USD: A few things to have eyes on

This week will be a heavy-hitter for the US dollar. Top-tier data, the Fed interest rate decision, and political noise galore.

Durable goods orders Thursday are expected to show a recovery in June after falling more than expected in May. GDP growth and PCE inflation will keep up busy Friday, but ahead of all this there is the Fed interest rate decision Wednesday.

Policymakers are not expected to depart from current levels, but as the chance of another hike that the Fed has promised is certainly in question amongst investors. Soft data and a lack of pro-growth polices from Washington have made it hard for the Fed to sell their vision of a stronger economy, and we will be watching their tone for any hints that they are scaling back their plans to raise rates and reduce the balance sheet before year-end.

While these are important items to watch, political noise could easily take the forefront for financial markets. The probe into whether Russia meddled in the 2016 election is in our sights as President Trumps’ son-in-law testifies Monday, followed by Trump’s former campaign manager Paul Manafort and his son Trump Jr later in the week.

As noted in our Daily Update, prospects for the dollar looks fairly grim; speculative positions for the USD turned negative last week.

EUR: Shake it off

Euro remains resilient, despite a surprise downturn in the composite Purchasing Managers’ Index in July.

Tuesday we have the German IFO Business Climate Index, which is expected to cool in July after steadily climbing since the beginning of the year and bagging the highest reading since the series began in 1991.

Friday morning will be a busy one. German inflation data alongside growth figures and inflation for France and Spain are due. Inflation in the euro area’s largest economy is expected to decline slightly in July. France’s GDP is expected to hold at 0.5 percent year over year, and analysts are looking for a slight pickup in Spain’s economic growth.

Eurozone business and consumer confidence will also get some attention should they miss the slight decline that economists are expecting.

GBP: Where there’s a will, there may not always be a way

UK Trade Secretary Liam Fox begins a two-day meeting with US Trade Representative Robert Lighthizer in Washington Monday.

President Trump has been a vocal proponent of negotiating a trade deal with post-Brexit Britain. In a speech earlier this month, President Trump promised a “very big, very powerful” trade deal that would benefit both countries. He also said that “we will have that done very very quickly”, but trade experts are skeptical. The President has had a difficult time pushing legislation through Washington, making some skeptical about his ability to stick to aggressive timelines promised during the campaign, but this isn’t the only thing that is causing uncertainty about how quickly a trade deal could be done. The UK cannot officially conduct any trade negotiations until their official break with the European Union in March 2019.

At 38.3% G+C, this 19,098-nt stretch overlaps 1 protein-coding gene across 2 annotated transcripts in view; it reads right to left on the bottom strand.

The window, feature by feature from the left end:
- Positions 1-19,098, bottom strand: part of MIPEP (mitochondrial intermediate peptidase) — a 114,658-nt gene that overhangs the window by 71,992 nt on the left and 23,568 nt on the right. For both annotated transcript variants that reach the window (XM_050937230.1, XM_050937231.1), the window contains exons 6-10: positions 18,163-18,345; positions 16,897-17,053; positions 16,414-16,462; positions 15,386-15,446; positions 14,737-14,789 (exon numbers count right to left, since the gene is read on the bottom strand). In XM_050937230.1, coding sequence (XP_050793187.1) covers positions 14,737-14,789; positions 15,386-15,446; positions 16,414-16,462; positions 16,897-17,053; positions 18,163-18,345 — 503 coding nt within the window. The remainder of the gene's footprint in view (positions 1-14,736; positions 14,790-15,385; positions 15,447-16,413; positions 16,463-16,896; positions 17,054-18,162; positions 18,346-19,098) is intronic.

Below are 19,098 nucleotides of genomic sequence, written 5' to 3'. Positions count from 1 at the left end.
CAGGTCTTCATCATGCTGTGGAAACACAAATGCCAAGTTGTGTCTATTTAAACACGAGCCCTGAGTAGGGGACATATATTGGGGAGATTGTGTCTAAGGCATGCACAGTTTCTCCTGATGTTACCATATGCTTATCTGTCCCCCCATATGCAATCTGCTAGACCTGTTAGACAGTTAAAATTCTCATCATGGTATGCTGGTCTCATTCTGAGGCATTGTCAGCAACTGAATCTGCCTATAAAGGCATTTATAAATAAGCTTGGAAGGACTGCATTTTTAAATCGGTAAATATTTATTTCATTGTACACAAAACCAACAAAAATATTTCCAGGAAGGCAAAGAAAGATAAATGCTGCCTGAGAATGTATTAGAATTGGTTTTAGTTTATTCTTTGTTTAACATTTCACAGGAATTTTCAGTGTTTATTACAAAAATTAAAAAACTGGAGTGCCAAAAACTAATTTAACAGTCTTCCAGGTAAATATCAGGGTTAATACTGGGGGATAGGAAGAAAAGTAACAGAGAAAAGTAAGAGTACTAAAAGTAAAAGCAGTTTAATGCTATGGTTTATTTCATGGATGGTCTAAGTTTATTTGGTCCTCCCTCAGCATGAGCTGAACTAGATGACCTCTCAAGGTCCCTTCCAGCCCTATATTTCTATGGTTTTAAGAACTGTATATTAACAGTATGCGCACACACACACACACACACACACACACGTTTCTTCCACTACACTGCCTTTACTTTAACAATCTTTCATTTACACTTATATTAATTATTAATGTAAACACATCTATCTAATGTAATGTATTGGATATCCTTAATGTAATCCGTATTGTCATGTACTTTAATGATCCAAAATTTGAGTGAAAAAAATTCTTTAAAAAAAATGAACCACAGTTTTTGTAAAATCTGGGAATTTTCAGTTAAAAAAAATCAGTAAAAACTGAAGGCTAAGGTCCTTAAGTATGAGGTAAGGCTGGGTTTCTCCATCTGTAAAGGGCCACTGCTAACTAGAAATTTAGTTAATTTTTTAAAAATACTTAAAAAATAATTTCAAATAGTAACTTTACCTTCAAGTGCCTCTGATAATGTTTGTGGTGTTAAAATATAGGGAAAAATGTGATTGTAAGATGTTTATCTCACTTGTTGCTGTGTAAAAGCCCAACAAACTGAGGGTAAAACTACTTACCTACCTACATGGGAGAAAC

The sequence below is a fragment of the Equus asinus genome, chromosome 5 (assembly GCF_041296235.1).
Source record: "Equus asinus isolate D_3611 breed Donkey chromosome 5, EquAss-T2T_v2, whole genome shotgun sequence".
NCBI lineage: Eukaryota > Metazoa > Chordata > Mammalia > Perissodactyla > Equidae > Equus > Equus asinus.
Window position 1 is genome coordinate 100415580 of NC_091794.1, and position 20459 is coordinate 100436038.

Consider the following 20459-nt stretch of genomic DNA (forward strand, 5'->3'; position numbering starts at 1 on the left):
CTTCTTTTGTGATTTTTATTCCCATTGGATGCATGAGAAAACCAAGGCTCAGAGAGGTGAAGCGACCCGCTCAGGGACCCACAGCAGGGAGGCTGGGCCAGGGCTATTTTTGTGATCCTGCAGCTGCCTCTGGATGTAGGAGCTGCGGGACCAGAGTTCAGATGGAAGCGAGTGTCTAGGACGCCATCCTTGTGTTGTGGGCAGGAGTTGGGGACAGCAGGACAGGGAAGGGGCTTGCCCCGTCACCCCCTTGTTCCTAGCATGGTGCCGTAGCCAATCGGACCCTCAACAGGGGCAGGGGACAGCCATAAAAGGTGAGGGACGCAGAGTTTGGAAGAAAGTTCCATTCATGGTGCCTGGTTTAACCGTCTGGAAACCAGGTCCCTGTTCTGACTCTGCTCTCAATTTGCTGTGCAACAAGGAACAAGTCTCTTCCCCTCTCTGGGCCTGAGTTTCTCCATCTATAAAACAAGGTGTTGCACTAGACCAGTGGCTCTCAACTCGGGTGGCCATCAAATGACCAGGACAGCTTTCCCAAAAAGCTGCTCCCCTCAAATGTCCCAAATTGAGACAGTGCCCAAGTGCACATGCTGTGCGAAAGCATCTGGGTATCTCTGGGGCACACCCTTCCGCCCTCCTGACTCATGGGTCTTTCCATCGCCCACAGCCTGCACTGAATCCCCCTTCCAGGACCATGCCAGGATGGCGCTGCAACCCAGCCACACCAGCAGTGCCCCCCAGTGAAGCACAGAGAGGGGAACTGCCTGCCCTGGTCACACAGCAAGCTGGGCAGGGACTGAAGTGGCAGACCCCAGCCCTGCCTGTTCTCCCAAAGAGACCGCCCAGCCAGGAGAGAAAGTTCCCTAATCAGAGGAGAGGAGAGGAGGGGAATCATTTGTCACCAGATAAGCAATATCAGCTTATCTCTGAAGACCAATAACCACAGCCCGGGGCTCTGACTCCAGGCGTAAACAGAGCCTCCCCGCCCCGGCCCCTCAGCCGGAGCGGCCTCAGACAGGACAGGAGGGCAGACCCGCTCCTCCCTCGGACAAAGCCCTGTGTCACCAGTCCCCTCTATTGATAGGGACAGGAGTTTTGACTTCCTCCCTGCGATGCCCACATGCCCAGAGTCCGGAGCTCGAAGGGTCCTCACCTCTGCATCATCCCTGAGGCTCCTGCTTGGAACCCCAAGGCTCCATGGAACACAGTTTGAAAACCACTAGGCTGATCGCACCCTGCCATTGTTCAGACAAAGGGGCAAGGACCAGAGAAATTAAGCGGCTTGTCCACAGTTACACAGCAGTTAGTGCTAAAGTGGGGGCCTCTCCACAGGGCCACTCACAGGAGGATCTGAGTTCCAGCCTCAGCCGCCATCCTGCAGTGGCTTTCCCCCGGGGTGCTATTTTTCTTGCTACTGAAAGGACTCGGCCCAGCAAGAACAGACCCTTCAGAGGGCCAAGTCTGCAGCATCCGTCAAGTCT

Outside of Brexit and trade headlines, growth figures Wednesday will be a big ticket item to watch. Second quarter growth is expected to decline in the second quarter, from 2 percent to 1.7% year-over-year. This would be the slowest pace of GDP growth since Q2 2016.

Uncertainty brought on by Brexit and negative real wage growth could continue to weigh on the British economy, and we are also watching the Gfk consumer confidence survey Thursday for some insight on the outlook.

AUD: It’s not my fault being the biggest and the strongest 

Australian dollar was the strongest currency Monday morning but why? There hasn’t been anything to really trigger the move aside from broad US dollar weakness and decent moves in China’s FX markets, traders at Citibank note.

Overnight on Wednesday we are watching inflation data for Q2. Inflation is expected to pick up to 2.2% and would confirm a positive outlook for the Australian economy.

Reserve Bank of Australia Governor Philip Lowe will also deliver a speech Wednesday which will be closely watched. While the RBS upgraded their outlook in the most recent meeting, they emphasized that employment and housing data will be closely watched. If Lowe mentions any downside risk in relation to these items, it could be AUD negative.

CAD: Dancing through life

Canadian dollar higher as we start the week with some positive noise from the OPEC meeting.

OPEC and non-OPEC countries are participating in a technical meeting Monday, and so far headlines have been encouraging, which in turn has firmed oil prices. Saudi Arabia will cap crude oil exports at 6.6 million barrels per day next month, almost a million less than a year prior. Saudis said they would also support an extension of the deal to curb oversupply beyond March 2018 if necessary, but on the whole we don’t expect this to come to fruition at this meeting. This could mean that the relief in oil prices could be short-lived.

Other than oil prices, it will be fairly quiet on the data front for Canada until Friday. GDP growth for May is expected to fall exactly in line with the month prior at 0.2 percent month-on-month.

JPY: Risk appetite over risks to inflation

We expect yen to continue tracing broader moves in risk appetite this week as we touch a one-month high against the USD Monday morning.

The minutes from the last Bank of Japan (BoJ) monetary policy meeting will be released early Tuesday. These will paint a fuller picture of the BoJ’s expectations for the economy after they upgraded the growth outlook and downgraded inflation. This makes inflation figures due Friday important to watch.

Retail sales and unemployment will also be watched overnight Friday.